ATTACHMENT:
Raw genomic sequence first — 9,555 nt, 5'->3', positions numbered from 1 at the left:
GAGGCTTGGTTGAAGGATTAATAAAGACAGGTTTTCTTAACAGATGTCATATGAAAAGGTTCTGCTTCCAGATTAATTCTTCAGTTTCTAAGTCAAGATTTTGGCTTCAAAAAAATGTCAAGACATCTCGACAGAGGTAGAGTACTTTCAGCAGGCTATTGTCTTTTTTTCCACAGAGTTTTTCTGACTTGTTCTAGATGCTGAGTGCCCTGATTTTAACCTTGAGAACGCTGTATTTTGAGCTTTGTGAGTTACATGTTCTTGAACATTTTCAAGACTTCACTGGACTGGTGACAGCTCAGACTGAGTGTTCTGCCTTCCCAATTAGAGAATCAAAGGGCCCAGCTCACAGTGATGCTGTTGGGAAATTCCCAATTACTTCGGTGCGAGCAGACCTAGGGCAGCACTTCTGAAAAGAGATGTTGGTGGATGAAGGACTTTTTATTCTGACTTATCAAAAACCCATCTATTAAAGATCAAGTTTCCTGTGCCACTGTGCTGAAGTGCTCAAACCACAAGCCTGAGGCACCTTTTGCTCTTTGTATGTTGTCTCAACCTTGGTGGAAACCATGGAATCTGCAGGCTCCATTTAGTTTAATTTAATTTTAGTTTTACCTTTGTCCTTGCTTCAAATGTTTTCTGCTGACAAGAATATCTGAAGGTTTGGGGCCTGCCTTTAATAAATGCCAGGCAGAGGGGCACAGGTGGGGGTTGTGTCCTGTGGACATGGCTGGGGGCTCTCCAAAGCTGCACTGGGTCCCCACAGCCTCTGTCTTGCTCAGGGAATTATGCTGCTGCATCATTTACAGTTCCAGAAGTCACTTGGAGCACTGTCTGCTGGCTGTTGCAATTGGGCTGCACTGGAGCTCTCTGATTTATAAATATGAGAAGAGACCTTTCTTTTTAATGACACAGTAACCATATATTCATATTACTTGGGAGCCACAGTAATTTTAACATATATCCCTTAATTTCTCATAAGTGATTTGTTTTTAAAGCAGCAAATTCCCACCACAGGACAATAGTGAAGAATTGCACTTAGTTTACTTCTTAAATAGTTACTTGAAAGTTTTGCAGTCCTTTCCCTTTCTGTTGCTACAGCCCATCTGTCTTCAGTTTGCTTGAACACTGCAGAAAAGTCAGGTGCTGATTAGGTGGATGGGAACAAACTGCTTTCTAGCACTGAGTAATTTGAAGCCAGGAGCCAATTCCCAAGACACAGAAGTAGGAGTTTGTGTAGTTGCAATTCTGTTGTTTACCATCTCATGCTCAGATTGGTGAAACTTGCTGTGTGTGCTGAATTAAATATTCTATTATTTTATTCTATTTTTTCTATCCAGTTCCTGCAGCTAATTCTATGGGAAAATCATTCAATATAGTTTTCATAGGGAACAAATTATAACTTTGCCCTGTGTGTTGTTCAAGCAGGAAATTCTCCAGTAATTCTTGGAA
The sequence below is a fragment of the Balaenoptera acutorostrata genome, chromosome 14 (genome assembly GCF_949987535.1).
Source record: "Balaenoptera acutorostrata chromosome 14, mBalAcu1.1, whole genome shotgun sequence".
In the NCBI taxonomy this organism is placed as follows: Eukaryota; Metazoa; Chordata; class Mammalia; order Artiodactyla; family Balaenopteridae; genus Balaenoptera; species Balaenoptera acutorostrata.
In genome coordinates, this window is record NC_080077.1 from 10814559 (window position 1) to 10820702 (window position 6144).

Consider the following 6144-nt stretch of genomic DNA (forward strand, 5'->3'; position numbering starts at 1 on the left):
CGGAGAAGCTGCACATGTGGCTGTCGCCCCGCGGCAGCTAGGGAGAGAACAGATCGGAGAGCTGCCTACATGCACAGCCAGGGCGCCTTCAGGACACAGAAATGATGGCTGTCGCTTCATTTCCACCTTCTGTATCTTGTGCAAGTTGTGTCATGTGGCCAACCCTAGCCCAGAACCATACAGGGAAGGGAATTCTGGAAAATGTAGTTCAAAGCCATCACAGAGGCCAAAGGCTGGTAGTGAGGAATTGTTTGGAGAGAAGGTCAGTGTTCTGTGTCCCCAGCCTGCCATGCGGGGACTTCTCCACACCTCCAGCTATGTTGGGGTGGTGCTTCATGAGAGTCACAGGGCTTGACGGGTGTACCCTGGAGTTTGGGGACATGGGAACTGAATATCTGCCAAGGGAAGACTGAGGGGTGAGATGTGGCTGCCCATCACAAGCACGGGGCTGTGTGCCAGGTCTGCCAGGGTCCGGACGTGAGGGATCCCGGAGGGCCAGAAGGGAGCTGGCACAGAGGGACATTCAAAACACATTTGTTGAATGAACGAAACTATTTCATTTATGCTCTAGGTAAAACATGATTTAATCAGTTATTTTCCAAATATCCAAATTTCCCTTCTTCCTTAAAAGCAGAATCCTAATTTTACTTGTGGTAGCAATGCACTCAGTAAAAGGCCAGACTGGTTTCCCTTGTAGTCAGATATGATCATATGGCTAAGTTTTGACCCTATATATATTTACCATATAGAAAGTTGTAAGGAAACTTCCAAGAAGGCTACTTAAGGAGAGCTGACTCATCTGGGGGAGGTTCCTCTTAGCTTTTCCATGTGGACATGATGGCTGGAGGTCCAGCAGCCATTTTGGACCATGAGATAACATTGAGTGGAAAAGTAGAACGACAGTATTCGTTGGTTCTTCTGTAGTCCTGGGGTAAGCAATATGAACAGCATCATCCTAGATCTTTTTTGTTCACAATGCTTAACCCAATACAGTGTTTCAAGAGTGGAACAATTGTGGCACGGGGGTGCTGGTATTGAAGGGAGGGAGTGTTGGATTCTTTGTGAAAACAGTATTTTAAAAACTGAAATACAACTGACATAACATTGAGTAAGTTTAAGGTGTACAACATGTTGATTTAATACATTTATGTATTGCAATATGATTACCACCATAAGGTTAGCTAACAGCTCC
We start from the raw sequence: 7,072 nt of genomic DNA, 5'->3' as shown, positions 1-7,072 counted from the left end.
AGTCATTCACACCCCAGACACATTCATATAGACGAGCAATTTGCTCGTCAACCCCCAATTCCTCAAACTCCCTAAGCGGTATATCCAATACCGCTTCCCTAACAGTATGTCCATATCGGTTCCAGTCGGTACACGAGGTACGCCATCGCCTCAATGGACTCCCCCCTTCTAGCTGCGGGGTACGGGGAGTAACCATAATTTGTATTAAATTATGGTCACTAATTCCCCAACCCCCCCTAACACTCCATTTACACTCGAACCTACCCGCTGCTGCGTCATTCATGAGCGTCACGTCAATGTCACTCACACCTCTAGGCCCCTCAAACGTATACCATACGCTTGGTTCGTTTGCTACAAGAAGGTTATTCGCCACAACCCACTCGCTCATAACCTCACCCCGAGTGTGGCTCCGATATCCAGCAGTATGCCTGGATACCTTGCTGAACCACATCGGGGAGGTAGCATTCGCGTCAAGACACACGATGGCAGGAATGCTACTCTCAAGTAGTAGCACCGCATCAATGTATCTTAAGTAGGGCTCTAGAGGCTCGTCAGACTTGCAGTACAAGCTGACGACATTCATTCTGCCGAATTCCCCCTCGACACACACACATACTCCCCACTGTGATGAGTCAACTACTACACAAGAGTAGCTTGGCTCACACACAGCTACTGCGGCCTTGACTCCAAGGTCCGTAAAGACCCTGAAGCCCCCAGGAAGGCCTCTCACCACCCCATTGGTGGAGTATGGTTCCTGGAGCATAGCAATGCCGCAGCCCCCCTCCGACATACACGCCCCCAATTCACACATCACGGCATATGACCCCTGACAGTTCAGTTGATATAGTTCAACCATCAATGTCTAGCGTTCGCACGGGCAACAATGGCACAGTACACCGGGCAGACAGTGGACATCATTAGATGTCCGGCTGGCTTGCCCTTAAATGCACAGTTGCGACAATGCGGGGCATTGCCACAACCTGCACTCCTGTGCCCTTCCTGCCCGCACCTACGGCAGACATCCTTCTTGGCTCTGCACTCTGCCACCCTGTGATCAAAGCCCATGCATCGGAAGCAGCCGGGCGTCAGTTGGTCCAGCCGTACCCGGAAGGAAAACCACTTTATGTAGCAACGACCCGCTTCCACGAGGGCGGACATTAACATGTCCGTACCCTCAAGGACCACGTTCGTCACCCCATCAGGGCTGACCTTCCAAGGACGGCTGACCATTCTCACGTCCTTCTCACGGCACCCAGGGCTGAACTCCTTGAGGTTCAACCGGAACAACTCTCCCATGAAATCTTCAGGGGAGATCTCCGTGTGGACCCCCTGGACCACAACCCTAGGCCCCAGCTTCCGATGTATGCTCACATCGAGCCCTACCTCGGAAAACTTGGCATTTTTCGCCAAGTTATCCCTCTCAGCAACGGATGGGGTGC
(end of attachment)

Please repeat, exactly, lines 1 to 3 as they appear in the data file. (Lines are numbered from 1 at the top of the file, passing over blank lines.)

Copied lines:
Raw genomic sequence first — 9,555 nt, 5'->3', positions numbered from 1 at the left:
GAGGCTTGGTTGAAGGATTAATAAAGACAGGTTTTCTTAACAGATGTCATATGAAAAGGTTCTGCTTCCAGATTAATTCTTCAGTTTCTAAGTCAAGATTTTGGCTTCAAAAAAATGTCAAGACATCTCGACAGAGGTAGAGTACTTTCAGCAGGCTATTGTCTTTTTTTCCACAGAGTTTTTCTGACTTGTTCTAGATGCTGAGTGCCCTGATTTTAACCTTGAGAACGCTGTATTTTGAGCTTTGTGAGTTACATGTTCTTGAACATTTTCAAGACTTCACTGGACTGGTGACAGCTCAGACTGAGTGTTCTGCCTTCCCAATTAGAGAATCAAAGGGCCCAGCTCACAGTGATGCTGTTGGGAAATTCCCAATTACTTCGGTGCGAGCAGACCTAGGGCAGCACTTCTGAAAAGAGATGTTGGTGGATGAAGGACTTTTTATTCTGACTTATCAAAAACCCATCTATTAAAGATCAAGTTTCCTGTGCCACTGTGCTGAAGTGCTCAAACCACAAGCCTGAGGCACCTTTTGCTCTTTGTATGTTGTCTCAACCTTGGTGGAAACCATGGAATCTGCAGGCTCCATTTAGTTTAATTTAATTTTAGTTTTACCTTTGTCCTTGCTTCAAATGTTTTCTGCTGACAAGAATATCTGAAGGTTTGGGGCCTGCCTTTAATAAATGCCAGGCAGAGGGGCACAGGTGGGGGTTGTGTCCTGTGGACATGGCTGGGGGCTCTCCAAAGCTGCACTGGGTCCCCACAGCCTCTGTCTTGCTCAGGGAATTATGCTGCTGCATCATTTACAGTTCCAGAAGTCACTTGGAGCACTGTCTGCTGGCTGTTGCAATTGGGCTGCACTGGAGCTCTCTGATTTATAAATATGAGAAGAGACCTTTCTTTTTAATGACACAGTAACCATATATTCATATTACTTGGGAGCCACAGTAATTTTAACATATATCCCTTAATTTCTCATAAGTGATTTGTTTTTAAAGCAGCAAATTCCCACCACAGGACAATAGTGAAGAATTGCACTTAGTTTACTTCTTAAATAGTTACTTGAAAGTTTTGCAGTCCTTTCCCTTTCTGTTGCTACAGCCCATCTGTCTTCAGTTTGCTTGAACACTGCAGAAAAGTCAGGTGCTGATTAGGTGGATGGGAACAAACTGCTTTCTAGCACTGAGTAATTTGAAGCCAGGAGCCAATTCCCAAGACACAGAAGTAGGAGTTTGTGTAGTTGCAATTCTGTTGTTTACCATCTCATGCTCAGATTGGTGAAACTTGCTGTGTGTGCTGAATTAAATATTCTATTATTTTATTCTATTTTTTCTATCCAGTTCCTGCAGCTAATTCTATGGGAAAATCATTCAATATAGTTTTCATAGGGAACAAATTATAACTTTGCCCTGTGTGTTGTTCAAGCAGGAAATTCTCCAGTAATTCTTGGAA
The sequence below is a fragment of the Balaenoptera acutorostrata genome, chromosome 14 (genome assembly GCF_949987535.1).